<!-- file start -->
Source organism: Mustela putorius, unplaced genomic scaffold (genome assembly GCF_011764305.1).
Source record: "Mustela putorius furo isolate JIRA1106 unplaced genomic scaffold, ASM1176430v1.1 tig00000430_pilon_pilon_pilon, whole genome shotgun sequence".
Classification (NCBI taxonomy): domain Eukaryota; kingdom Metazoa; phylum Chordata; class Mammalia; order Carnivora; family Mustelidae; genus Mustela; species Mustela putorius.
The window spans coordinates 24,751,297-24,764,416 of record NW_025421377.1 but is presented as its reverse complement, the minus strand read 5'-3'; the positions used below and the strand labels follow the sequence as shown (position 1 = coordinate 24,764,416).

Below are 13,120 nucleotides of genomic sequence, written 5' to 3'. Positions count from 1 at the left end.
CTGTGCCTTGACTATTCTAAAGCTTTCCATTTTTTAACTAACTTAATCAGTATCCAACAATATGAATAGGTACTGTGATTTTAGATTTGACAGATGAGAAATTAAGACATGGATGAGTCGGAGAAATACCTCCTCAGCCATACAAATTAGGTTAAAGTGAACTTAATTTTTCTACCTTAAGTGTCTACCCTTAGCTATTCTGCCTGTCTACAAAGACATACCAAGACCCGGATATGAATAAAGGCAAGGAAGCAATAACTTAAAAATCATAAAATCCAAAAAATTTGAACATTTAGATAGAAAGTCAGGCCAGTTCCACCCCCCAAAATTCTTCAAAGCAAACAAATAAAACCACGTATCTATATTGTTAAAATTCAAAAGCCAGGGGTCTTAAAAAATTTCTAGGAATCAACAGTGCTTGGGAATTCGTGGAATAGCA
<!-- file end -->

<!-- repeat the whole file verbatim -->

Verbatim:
Source organism: Mustela putorius, unplaced genomic scaffold (genome assembly GCF_011764305.1).
Source record: "Mustela putorius furo isolate JIRA1106 unplaced genomic scaffold, ASM1176430v1.1 tig00000430_pilon_pilon_pilon, whole genome shotgun sequence".
Classification (NCBI taxonomy): domain Eukaryota; kingdom Metazoa; phylum Chordata; class Mammalia; order Carnivora; family Mustelidae; genus Mustela; species Mustela putorius.
The window spans coordinates 24,751,297-24,764,416 of record NW_025421377.1 but is presented as its reverse complement, the minus strand read 5'-3'; the positions used below and the strand labels follow the sequence as shown (position 1 = coordinate 24,764,416).

Below are 13,120 nucleotides of genomic sequence, written 5' to 3'. Positions count from 1 at the left end.
CTGTGCCTTGACTATTCTAAAGCTTTCCATTTTTTAACTAACTTAATCAGTATCCAACAATATGAATAGGTACTGTGATTTTAGATTTGACAGATGAGAAATTAAGACATGGATGAGTCGGAGAAATACCTCCTCAGCCATACAAATTAGGTTAAAGTGAACTTAATTTTTCTACCTTAAGTGTCTACCCTTAGCTATTCTGCCTGTCTACAAAGACATACCAAGACCCGGATATGAATAAAGGCAAGGAAGCAATAACTTAAAAATCATAAAATCCAAAAAATTTGAACATTTAGATAGAAAGTCAGGCCAGTTCCACCCCCCAAAATTCTTCAAAGCAAACAAATAAAACCACGTATCTATATTGTTAAAATTCAAAAGCCAGGGGTCTTAAAAAATTTCTAGGAATCAACAGTGCTTGGGAATTCGTGGAATAGCA